Five-Part Series on Visual Phasing:
- Part I – Explaining visual phasing and identifying/labeling recombination points (November 21, 2016)
- Part II – Assigning segments of DNA (November 22, 2016)
- Part III – Using cousin matches to identify which grandparent provided the segments (November 25, 2016)
- Part IV – Mapping my own chromosome using the visually phased paternal chromosomes
- Part V – Using the mapped DNA with new matches
In “Visual Phasing: An Example (Part 1),” we identified and labeled all of the recombination points in the three siblings, Susan, Brooke, and Felix. Then, in Part 2 of the series, we used the identified and labeled recombination points to assign segments of DNA to the four grandparents (the blue grandparent and grey grandparent pair, and the purple grandparent and green grandparent pair):
But without more information, we don’t know to which grandparent each segment belongs.
Today, we’ll use cousin matching (defining “cousin” to mean anyone other than the siblings) to first identify the maternal pair of chromosomes, and the paternal pair of chromosomes. Hopefully, in the process, we’ll be able to assign the segments to each of the four grandparents, rather than just maternal/paternal.
In this example, I have a maternal aunt and a maternal uncle to whom I can compare the three siblings. This won’t allow me to identify particular grandparents, but it will allow me to determine maternal versus paternal.
In this first comparison, we use a maternal uncle:
Looking at Felix’s comparison to the maternal uncle, we see that the uncle must be matching the blue segment at the left end of chromosome 21; if he were matching the purple, he would also match Brooke at that region. So this suggests that the blue and gray chromosomes are maternal.
In this next comparison, we’ll use a maternal aunt:
Looking at Susan’s comparison to the maternal aunt, we see that the aunt must be matching the blue segment at the right half of chromosome 21; if she were matching the green segment, then she would also match Felix at that region. This again suggests that the blue and gray chromosomes are maternal.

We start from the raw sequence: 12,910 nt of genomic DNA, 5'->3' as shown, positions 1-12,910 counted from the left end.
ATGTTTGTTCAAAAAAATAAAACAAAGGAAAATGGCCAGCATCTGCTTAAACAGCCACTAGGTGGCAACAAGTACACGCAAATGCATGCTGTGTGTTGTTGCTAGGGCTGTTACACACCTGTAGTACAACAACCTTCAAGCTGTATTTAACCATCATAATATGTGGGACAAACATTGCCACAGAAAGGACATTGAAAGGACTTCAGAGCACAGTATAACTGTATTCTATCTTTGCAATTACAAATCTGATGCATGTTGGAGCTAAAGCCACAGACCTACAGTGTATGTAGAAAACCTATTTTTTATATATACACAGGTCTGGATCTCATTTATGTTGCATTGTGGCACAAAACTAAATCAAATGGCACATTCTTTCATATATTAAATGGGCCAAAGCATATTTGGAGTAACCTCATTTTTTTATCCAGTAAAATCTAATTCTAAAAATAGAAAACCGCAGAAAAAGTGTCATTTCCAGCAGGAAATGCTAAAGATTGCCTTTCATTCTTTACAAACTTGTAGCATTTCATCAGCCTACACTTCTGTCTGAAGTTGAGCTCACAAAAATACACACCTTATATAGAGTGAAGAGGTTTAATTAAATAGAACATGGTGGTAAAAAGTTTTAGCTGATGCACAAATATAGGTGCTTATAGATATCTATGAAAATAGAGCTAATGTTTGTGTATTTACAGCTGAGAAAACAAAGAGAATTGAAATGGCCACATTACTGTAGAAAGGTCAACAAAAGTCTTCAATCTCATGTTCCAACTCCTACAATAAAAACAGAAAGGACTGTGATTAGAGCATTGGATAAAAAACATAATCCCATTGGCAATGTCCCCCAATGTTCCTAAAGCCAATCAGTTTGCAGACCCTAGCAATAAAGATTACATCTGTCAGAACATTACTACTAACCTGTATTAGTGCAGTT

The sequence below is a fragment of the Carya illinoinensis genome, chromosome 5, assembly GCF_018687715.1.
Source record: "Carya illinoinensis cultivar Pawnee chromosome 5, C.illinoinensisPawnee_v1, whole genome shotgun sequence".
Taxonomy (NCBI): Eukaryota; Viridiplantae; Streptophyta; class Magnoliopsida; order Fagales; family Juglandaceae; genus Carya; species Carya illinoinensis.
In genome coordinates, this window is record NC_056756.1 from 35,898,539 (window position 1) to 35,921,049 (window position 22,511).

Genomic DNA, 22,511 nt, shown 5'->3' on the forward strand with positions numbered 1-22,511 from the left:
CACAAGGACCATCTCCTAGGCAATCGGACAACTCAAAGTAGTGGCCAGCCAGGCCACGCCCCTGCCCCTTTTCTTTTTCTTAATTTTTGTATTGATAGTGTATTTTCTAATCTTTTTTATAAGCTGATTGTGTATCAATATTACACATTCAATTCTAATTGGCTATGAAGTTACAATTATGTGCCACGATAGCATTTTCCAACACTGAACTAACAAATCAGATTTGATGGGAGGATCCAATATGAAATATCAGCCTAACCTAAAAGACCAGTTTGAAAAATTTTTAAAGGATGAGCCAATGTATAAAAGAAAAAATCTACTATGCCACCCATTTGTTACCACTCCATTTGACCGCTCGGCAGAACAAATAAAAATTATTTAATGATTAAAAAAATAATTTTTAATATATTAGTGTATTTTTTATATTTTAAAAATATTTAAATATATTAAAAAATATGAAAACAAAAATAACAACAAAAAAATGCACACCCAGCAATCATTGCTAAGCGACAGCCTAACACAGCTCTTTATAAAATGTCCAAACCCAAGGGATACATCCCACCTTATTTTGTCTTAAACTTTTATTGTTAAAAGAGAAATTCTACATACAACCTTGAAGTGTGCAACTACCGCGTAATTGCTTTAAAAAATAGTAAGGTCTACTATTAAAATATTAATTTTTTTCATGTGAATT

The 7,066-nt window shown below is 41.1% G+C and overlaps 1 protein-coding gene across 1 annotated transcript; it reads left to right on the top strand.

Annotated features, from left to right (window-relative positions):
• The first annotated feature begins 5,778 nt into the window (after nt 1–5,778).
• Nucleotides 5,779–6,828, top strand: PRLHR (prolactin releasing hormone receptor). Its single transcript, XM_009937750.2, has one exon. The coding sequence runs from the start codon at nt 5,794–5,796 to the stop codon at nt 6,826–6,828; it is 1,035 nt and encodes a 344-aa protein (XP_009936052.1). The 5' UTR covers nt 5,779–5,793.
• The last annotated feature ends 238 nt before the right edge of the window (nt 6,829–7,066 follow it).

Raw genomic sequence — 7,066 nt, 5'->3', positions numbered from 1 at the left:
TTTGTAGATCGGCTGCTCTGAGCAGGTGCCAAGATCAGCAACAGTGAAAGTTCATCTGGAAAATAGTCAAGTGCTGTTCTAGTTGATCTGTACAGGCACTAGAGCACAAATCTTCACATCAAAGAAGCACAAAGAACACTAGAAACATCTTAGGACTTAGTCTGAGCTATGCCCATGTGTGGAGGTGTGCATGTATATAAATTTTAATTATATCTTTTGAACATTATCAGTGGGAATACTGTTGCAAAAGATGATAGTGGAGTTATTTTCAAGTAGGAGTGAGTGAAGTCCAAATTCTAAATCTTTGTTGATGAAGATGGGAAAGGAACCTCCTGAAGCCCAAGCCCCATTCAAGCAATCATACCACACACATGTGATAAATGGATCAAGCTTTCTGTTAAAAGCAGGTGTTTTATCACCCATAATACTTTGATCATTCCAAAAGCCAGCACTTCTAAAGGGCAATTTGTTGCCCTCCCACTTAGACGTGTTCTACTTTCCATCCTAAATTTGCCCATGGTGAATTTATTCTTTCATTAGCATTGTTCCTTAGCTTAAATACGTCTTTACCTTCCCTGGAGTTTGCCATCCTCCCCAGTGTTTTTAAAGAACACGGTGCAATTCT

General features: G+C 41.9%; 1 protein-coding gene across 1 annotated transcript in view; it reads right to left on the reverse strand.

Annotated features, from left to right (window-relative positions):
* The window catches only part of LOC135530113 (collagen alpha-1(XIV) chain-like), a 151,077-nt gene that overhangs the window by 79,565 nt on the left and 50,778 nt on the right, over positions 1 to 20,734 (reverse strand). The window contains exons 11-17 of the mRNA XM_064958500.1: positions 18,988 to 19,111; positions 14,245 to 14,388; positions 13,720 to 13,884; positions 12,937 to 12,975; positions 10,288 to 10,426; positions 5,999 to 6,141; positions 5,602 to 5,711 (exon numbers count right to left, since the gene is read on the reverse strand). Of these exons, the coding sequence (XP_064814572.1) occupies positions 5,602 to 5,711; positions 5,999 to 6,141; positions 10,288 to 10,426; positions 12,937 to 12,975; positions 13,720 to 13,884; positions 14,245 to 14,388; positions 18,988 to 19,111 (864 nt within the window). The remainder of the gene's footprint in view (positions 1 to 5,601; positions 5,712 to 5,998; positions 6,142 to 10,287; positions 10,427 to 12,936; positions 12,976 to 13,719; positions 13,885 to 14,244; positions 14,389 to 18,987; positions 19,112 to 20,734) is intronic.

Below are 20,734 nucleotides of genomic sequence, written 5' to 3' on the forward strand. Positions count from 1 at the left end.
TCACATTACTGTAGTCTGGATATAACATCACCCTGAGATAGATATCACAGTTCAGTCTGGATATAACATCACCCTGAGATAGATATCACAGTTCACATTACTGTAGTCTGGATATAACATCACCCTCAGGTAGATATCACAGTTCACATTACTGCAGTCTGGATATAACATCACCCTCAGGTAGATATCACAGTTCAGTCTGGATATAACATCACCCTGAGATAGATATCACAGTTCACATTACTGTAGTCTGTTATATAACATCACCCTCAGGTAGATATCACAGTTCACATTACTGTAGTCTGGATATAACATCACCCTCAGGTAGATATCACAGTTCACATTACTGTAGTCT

So both comparisons suggest that the blue and gray chromosomes are maternal, and thus that the green and purple chromosomes are paternal:
Let’s see if we can break down “maternal” and “paternal” into each of the four grandparents. Here is the family tree for Brooke, Susan, and Felix:
We know that the blue and gray chromosomes are from Victor and Clara, and that the green and purple chromosomes are from Frank and Helen.
I have a handful of matches that I know are through Helen. Thus, if I can use that match to figure out whether Helen is the green or purple grandparent, I will also be able to determine Frank’s segments as well (by process of elimination).
Here is the comparison of Brooke, Susan, and Felix to the match:
The match is clearly matching the purple segment, so Helen Johnson is the purple grandparent and Frank Bettinger is the green grandparent.
I don’t have a match that clearly identifies the source of the blue versus gray chromosomes, so that will require either targeted testing or waiting for a random match.
This is where the process of visual phasing ends, although we’ll want to break down the maternal chromosomes in the future, if we can. Now, for example, when a new match comes in that matches the right half of chromosome 21 with Susan and Felix, we know that the match is via Frank Bettinger, narrowing the search down to 25% from 100% of the family tree. Or, if someone matches only Brooke on the right half of chromosome 21, the match has to be through Helen Johnson.
In Part 3 of the series, we’ll use these three phased and labeled chromosomes, which belong to my father and two aunts, to characterize my own paternal chromosome.